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What Age Can Kids Start Karate?

Dec 16, 2020

Posted by Ryan Rich

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What Age Can Kids Start Karate?

Brazilian jiu-jitsu (BJJ) is a world-renowned, high-intensity martial art that, like karate, requires technique, dedication, and athleticism. So, you might be wondering, is jiu-jitsu for kids? And at what age can kids start jiu-jitsu?

There are several factors to consider before starting your child in jiu-jitsu or any martial arts, including maturity, competitiveness, and their level of physical and emotional development. 

Benefits of Jiu-Jitsu 

You might be surprised to know that BJJ Master Charles Gracie, a 7th degree black belt, started jiu-jitsu at only five years old! Activities like jiu-jitsu teach children invaluable lessons at a young age, and help their bodies and minds develop healthily.

Organized activities, whether they’re team sports or individual, have tons of physical, emotional, and social benefits for young kids. It’ll help them maintain a healthy weight, build muscle, make friends, learn sportsmanship and how to respect the rules of the game, instructors, and other players, develop motor skills, and of course they’ll have lots of fun along the way.  

There are many benefits to enrolling your child early for martial arts classes. Jiu-jitsu aids in the development of their balance, discipline, motor skills, concentration, listening skills, social skills, hand-eye coordination, reflexes, and flexibility. Starting your child young builds self-confidence, helps them overcome shyness, and encourages socialization.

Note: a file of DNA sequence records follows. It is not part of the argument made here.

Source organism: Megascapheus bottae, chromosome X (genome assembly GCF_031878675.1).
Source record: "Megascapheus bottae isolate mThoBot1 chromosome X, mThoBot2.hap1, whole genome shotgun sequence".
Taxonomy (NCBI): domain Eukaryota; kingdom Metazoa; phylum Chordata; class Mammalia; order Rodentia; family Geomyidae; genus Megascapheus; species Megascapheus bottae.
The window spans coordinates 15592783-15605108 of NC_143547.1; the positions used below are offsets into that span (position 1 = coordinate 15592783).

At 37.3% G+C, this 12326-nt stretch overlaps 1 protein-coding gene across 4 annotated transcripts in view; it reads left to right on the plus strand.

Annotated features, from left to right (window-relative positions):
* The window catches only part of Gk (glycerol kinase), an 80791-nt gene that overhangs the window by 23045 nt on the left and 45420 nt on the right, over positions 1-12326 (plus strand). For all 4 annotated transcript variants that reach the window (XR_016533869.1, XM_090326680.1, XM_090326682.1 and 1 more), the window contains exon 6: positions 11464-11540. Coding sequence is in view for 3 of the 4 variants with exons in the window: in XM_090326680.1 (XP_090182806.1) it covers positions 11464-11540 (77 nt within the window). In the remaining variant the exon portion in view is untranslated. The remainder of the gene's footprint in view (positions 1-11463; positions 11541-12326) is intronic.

Some more benefits of jiu-jitsu for your child include the satisfaction of setting a goal and achieving it, learning teamwork and cooperativity, building self-worth and self-awareness, showing them basic self-defense, teaching them the importance of commitment and responsibility, and keeping them occupied with something positive and worthwhile. 

Is My Child Mature Enough for Martial Arts?

Each child develops differently, some may develop quickly while others may take a little longer. Either way, you know your child best. Sports of any kind, especially one as physical as jiu-jitsu, requires some level of physical and emotional maturity. Brazilian jiu-jitsu requires a lot of learning and memorization to start with, which might be difficult for younger kids to handle.

Jiu-jitsu requires your child to be able to communicate with others, last about half an hour or longer without any breaks, participate in class, and make controlled, physical contact with others. If your child is too shy to leave your side, jiu-jitsu might be a difficult activity to begin with. Most classes last about 30-45 minutes for younger students, so they will need to last that long in a room without you. Keep in mind, this is a high contact sport. Starting out will be very basic and gentle, however there will still be quite a bit of physical contact like grappling between the students. Your child should be prepared to initiate and withstand contact from others.

Although children under the age of 6 can still have fun and get good exercise with martial arts, they might not have the motor skills to carry out proper technique. Six is generally the magic number in sports because that’s the age that children have sufficient muscle control.